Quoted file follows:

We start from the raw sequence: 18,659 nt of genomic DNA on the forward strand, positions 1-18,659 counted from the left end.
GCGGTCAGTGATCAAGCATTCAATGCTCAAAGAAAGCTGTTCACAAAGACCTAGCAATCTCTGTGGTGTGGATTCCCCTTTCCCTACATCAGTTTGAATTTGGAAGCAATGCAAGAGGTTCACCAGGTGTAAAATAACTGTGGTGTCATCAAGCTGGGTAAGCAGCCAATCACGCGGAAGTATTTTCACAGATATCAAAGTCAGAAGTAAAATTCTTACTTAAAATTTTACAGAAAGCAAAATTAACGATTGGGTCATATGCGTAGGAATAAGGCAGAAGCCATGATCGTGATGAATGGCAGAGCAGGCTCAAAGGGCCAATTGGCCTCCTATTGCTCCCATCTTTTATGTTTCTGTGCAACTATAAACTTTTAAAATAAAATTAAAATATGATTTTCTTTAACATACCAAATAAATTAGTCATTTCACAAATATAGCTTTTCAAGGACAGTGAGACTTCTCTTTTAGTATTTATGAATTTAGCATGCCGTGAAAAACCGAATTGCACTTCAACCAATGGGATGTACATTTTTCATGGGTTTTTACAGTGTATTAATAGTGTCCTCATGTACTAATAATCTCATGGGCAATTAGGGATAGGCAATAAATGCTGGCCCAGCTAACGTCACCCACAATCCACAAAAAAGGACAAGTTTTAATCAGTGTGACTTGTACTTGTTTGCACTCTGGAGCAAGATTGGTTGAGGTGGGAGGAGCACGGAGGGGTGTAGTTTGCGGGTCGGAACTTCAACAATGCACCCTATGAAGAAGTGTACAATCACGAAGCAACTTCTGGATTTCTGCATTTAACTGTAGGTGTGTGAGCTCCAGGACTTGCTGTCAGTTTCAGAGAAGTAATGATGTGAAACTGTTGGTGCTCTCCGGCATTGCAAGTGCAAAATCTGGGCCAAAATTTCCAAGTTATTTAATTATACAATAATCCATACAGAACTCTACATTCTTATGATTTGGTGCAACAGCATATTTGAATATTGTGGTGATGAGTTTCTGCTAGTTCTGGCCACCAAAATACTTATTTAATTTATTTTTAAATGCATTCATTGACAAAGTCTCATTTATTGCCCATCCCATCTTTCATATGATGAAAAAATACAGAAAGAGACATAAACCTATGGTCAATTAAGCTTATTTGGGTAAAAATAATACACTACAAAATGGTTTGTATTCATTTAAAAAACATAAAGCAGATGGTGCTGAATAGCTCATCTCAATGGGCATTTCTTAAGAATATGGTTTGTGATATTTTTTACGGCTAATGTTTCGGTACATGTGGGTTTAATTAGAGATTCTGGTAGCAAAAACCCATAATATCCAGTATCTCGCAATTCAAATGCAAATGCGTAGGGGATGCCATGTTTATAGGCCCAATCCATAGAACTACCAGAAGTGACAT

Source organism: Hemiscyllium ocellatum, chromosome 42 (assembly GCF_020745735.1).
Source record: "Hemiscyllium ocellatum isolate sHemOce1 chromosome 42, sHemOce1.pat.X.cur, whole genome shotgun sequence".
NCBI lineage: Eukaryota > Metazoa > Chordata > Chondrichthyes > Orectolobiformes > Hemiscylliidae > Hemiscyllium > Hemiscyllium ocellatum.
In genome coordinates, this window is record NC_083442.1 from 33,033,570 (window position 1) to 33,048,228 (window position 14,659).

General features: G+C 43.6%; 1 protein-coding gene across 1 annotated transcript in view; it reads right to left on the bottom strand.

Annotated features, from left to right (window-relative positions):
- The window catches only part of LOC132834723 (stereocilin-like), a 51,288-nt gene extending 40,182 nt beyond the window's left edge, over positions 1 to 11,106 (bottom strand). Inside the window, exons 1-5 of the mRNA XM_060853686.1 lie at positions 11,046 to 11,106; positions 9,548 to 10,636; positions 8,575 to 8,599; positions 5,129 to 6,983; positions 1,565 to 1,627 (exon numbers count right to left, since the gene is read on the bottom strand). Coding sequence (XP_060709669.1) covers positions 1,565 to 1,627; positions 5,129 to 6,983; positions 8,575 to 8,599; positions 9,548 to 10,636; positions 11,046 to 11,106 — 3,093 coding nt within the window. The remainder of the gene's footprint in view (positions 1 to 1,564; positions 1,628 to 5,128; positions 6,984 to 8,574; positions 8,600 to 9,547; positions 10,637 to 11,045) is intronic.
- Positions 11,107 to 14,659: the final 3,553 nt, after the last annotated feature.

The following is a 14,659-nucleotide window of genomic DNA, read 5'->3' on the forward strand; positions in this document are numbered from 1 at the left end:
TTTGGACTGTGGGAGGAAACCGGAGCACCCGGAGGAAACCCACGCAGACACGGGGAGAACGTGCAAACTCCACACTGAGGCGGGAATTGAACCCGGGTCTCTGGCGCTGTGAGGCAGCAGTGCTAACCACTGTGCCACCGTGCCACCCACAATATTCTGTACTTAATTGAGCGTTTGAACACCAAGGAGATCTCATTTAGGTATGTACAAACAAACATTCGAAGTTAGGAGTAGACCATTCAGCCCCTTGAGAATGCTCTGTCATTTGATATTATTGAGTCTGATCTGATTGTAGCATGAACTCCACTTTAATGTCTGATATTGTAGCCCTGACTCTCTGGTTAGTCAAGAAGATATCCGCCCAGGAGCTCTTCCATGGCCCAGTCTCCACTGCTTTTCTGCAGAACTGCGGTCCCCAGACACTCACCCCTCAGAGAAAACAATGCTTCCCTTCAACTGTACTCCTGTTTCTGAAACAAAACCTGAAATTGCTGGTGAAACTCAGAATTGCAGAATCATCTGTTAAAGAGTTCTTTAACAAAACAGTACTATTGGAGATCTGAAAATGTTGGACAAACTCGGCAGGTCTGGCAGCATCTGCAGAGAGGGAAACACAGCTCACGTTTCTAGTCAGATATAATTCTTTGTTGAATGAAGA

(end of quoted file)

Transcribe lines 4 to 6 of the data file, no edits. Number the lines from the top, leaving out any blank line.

Source record: "Hemiscyllium ocellatum isolate sHemOce1 chromosome 42, sHemOce1.pat.X.cur, whole genome shotgun sequence".
NCBI lineage: Eukaryota > Metazoa > Chordata > Chondrichthyes > Orectolobiformes > Hemiscylliidae > Hemiscyllium > Hemiscyllium ocellatum.
In genome coordinates, this window is record NC_083442.1 from 33,033,570 (window position 1) to 33,048,228 (window position 14,659).